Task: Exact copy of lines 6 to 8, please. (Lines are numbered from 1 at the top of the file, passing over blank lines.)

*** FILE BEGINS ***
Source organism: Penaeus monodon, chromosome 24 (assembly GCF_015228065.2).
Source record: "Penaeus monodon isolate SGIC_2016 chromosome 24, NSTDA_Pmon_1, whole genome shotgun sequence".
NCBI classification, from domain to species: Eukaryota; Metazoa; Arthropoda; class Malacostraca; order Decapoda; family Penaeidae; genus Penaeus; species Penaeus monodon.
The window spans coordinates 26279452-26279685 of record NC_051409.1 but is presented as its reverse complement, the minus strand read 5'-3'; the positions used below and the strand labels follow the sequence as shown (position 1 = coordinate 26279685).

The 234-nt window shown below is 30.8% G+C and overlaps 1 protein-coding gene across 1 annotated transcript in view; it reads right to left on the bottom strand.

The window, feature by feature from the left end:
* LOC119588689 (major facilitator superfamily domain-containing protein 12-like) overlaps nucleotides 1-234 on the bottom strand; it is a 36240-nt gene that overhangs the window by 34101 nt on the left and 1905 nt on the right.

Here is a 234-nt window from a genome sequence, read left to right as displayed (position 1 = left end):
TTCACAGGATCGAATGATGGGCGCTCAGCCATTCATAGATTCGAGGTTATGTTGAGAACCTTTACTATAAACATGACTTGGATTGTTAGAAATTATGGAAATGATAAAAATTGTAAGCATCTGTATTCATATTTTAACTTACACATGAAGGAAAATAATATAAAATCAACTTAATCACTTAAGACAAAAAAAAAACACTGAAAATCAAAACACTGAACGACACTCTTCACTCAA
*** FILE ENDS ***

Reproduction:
The window, feature by feature from the left end:
* LOC119588689 (major facilitator superfamily domain-containing protein 12-like) overlaps nucleotides 1-234 on the bottom strand; it is a 36240-nt gene that overhangs the window by 34101 nt on the left and 1905 nt on the right.

Here is a 234-nt window from a genome sequence, read left to right as displayed (position 1 = left end):